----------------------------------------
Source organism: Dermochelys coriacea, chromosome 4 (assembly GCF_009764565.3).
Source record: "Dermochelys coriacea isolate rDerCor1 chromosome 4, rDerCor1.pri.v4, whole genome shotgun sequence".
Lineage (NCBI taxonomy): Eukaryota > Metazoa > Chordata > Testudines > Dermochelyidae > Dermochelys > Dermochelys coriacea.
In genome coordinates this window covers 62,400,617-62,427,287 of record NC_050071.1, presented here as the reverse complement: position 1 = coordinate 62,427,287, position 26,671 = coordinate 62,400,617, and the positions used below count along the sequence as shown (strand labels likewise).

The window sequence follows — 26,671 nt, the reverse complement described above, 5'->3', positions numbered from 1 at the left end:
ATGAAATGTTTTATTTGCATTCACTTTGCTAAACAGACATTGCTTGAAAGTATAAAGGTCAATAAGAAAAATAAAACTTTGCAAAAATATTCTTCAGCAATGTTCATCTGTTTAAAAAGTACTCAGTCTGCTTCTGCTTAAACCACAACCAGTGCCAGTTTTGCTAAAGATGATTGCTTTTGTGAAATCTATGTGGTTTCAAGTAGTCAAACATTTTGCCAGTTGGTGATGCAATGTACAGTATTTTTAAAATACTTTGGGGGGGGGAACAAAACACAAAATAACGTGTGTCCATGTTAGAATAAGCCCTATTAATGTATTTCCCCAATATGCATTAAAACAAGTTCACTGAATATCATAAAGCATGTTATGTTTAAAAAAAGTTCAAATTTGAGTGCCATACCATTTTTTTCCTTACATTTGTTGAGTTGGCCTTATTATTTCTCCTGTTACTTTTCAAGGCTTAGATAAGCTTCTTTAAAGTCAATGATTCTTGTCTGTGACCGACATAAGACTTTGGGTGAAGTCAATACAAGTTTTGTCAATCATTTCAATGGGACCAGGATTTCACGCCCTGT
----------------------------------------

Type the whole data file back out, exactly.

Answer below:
Source organism: Dermochelys coriacea, chromosome 4 (assembly GCF_009764565.3).
Source record: "Dermochelys coriacea isolate rDerCor1 chromosome 4, rDerCor1.pri.v4, whole genome shotgun sequence".
Lineage (NCBI taxonomy): Eukaryota > Metazoa > Chordata > Testudines > Dermochelyidae > Dermochelys > Dermochelys coriacea.
In genome coordinates this window covers 62,400,617-62,427,287 of record NC_050071.1, presented here as the reverse complement: position 1 = coordinate 62,427,287, position 26,671 = coordinate 62,400,617, and the positions used below count along the sequence as shown (strand labels likewise).

The window sequence follows — 26,671 nt, the reverse complement described above, 5'->3', positions numbered from 1 at the left end:
ATGAAATGTTTTATTTGCATTCACTTTGCTAAACAGACATTGCTTGAAAGTATAAAGGTCAATAAGAAAAATAAAACTTTGCAAAAATATTCTTCAGCAATGTTCATCTGTTTAAAAAGTACTCAGTCTGCTTCTGCTTAAACCACAACCAGTGCCAGTTTTGCTAAAGATGATTGCTTTTGTGAAATCTATGTGGTTTCAAGTAGTCAAACATTTTGCCAGTTGGTGATGCAATGTACAGTATTTTTAAAATACTTTGGGGGGGGGAACAAAACACAAAATAACGTGTGTCCATGTTAGAATAAGCCCTATTAATGTATTTCCCCAATATGCATTAAAACAAGTTCACTGAATATCATAAAGCATGTTATGTTTAAAAAAAGTTCAAATTTGAGTGCCATACCATTTTTTTCCTTACATTTGTTGAGTTGGCCTTATTATTTCTCCTGTTACTTTTCAAGGCTTAGATAAGCTTCTTTAAAGTCAATGATTCTTGTCTGTGACCGACATAAGACTTTGGGTGAAGTCAATACAAGTTTTGTCAATCATTTCAATGGGACCAGGATTTCACGCCCTGT